ESPECIALLY IF YOU’RE training for a half marathon or marathon, starting to run more miles per week, and running a combination of different types of workouts (easy long runs, speedwork, track sessions, maybe even dirt trails), you should consider running in more than just one pair of shoes. Think of it as having the right shoe for each workout – not to mention that shoe rotation is a key ingredient in preventing overuse injuries. Many runners beat the same pair of shoes into the ground every workout. In 4 to 6 months of relatively high mileage training (i.e. a typical half marathon or marathon training cycle), you are likely to cover enough miles to wear out a single pair of shoes – which means that if it’s your only pair, the cushioning is pretty dead by race day, and at the last minute you’ll realize that your options are either to run the race in practically new shoes, or in ones that will need to be thrown out after the race. Needless to say, neither scenario is ideal!
When trying to determine if you need new shoes, don’t rely on checking the wear on the outsole or the condition of the upper. What really matters is the condition of the midsole cushioning, which you can’t see from the outside. It is most often made of EVA foam, though there are various different foam compounds these days. Some of the newer technology has made certain types of foam (e.g. Adidas Boost or Saucony Everun) more durable than EVA, but they all break down eventually. Rotating your shoes won’t necessarily make them last longer in terms of the mileage you get out of any given pair of shoes – though if you run every day, the cushioning may not fully bounce back between workouts – but if you have more than one pair of running shoes, you’ll increase your chances of having a race day shoe that still has some life left in it.
I also wouldn’t get too fixated on the largely arbitrary numbers that running retailers are always keen to quote: ‘You must replace your shoes every 200/300/500 miles’… Yes, there probably is a number that applies to you and your shoes, but there are lots of variables in that equation: the type of shoe (lightweight shoes don’t last as long as more generously cushioned ones); your own biomechanics, weight and running efficiency; the surfaces you run on, and so on. I have genuinely only ever run two pairs of shoes to the point where the cushioning felt completely dead – I didn’t track the miles, but the lifespan of those shoes was individual to me and those specific shoes. And when after three bad runs I finally accepted that I had to let my beloved favorite pair go, I was glad I had other options to switch to.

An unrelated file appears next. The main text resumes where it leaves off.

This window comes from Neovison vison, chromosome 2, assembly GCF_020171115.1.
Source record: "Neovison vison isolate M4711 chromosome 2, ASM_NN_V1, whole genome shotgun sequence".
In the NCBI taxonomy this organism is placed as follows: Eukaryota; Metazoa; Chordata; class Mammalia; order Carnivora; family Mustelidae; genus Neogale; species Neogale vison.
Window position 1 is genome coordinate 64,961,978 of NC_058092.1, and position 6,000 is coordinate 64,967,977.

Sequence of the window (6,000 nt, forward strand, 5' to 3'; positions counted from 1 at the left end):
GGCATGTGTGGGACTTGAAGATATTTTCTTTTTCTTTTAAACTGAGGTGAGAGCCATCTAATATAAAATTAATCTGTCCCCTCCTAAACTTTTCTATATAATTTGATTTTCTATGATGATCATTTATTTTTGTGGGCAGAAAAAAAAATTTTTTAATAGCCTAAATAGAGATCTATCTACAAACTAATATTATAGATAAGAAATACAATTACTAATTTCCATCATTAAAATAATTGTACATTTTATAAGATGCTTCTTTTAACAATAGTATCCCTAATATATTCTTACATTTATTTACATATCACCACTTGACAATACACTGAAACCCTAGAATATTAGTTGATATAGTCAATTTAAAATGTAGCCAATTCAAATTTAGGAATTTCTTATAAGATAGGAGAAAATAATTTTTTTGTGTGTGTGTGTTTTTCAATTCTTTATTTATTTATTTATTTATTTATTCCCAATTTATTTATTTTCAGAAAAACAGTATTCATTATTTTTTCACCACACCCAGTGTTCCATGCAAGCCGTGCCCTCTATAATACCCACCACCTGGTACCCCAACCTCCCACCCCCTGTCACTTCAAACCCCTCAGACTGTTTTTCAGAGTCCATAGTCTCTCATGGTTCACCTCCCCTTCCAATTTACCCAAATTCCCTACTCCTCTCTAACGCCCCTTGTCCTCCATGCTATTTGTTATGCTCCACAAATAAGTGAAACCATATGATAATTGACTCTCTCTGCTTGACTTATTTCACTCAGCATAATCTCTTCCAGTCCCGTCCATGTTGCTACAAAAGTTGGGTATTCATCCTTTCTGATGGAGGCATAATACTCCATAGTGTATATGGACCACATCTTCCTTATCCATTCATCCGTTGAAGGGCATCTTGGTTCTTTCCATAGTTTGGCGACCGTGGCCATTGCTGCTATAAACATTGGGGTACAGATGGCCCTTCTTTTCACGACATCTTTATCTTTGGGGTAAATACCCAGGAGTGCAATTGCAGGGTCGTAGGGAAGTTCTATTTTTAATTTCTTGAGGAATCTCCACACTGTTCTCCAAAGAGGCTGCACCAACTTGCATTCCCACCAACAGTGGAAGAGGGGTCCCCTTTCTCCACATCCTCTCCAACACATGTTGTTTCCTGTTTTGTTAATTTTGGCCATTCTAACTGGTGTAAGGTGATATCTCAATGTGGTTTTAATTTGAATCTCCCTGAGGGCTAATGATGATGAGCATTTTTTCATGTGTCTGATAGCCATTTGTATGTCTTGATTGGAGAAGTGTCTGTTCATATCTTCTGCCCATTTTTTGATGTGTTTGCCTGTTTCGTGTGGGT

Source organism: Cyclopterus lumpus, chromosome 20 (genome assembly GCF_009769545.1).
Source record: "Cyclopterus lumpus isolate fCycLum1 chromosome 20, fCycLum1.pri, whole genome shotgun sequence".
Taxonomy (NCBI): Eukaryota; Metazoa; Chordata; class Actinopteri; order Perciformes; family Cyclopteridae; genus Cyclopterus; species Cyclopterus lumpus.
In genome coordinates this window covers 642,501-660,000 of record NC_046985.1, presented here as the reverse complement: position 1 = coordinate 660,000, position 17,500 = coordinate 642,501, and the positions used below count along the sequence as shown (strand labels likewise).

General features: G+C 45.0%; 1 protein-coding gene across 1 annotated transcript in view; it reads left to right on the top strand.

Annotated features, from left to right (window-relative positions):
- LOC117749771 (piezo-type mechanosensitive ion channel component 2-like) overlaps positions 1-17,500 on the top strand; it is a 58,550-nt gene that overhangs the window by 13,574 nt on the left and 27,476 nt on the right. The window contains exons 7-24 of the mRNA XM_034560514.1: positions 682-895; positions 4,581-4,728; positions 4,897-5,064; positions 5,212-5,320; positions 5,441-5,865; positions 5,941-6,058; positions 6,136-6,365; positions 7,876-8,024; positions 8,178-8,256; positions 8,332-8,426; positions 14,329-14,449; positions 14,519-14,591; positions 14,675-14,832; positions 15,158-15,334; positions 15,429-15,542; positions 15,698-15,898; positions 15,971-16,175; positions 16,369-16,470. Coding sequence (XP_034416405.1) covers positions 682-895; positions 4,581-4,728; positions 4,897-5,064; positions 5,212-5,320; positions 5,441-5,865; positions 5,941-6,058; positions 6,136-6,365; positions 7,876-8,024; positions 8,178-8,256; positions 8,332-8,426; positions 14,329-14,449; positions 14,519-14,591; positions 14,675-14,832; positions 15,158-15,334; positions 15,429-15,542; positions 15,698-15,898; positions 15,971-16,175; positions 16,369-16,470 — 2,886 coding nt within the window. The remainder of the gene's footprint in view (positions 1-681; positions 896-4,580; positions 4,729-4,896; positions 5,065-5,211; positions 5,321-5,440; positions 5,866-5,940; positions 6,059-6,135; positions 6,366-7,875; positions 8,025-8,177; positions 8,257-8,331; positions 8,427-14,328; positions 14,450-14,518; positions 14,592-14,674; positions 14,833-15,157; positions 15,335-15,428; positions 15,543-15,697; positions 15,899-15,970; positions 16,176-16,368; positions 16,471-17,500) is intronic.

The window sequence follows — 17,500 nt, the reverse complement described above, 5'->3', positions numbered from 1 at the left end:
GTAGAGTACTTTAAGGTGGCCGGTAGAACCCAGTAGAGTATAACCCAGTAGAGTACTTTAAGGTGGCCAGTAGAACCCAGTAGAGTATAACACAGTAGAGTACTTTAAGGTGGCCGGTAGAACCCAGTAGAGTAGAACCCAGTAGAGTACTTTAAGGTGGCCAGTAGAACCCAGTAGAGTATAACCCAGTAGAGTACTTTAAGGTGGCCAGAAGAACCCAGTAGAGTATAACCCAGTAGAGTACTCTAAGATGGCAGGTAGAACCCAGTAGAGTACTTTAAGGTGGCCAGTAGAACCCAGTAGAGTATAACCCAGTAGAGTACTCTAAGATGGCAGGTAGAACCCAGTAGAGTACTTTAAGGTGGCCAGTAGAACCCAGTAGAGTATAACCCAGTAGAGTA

But why would you need to run in more than one type of shoe? From an injury prevention perspective, you’ll want to vary the loads on your body and challenge your feet, legs and the whole chain upwards to adjust to slight variations in heel drop, shoe weight, amount of cushioning and the ways in which a shoe supports your foot. A study conducted in Luxembourg in 2013 found that having two (or more!) pairs of shoes that are slightly different from one another helps keep you healthier – runners in the study who rotated at least two pairs of shoes reduced their injury risk by 39% within just a 22-week period. Note that this is not about having two pairs of the same shoes! It’s obviously a good idea to stick to a shoe type that suits your biomechanics (neutral or support), and all/both shoes need to be comfortable for you to run in, but you can happily play around with slight variances in heel to toe drop, level of cushioning and weight of the shoe. Running is a very repetitive motion; if your feet have to keep adjusting to slightly different shoes, you will significantly reduce your risk of developing an overload or overuse injury.
The other thing to consider is that running shoes are designed for different purposes. A racing flat will be much too flexible and flimsy for rocky trails, and a generously cushioned daily trainer will start to feel pretty heavy on the track right around your third 400-meter repeat. If you were to run primarily in two pairs of shoes, a good combination would be a well-cushioned and comfortable shoe for daily training and longer runs, and a more streamlined option (with less weight and less cushioning, often also a lower heel to toe drop) for tempo and speed sessions. If you’re a fairly efficient runner, that lightweight shoe will be a great option for race day too, for 5K, 10K, even up to the half marathon. For the marathon (and possibly half marathon), you’ll have to pick a race shoe based on your running efficiency, how much you weigh (heavier runners tend to need more cushioning), your experience over that distance as well as your target for the race and any previous or existing injury concerns. Though of course if you have done this shoe rotation thing right, there should be far fewer injuries to worry about!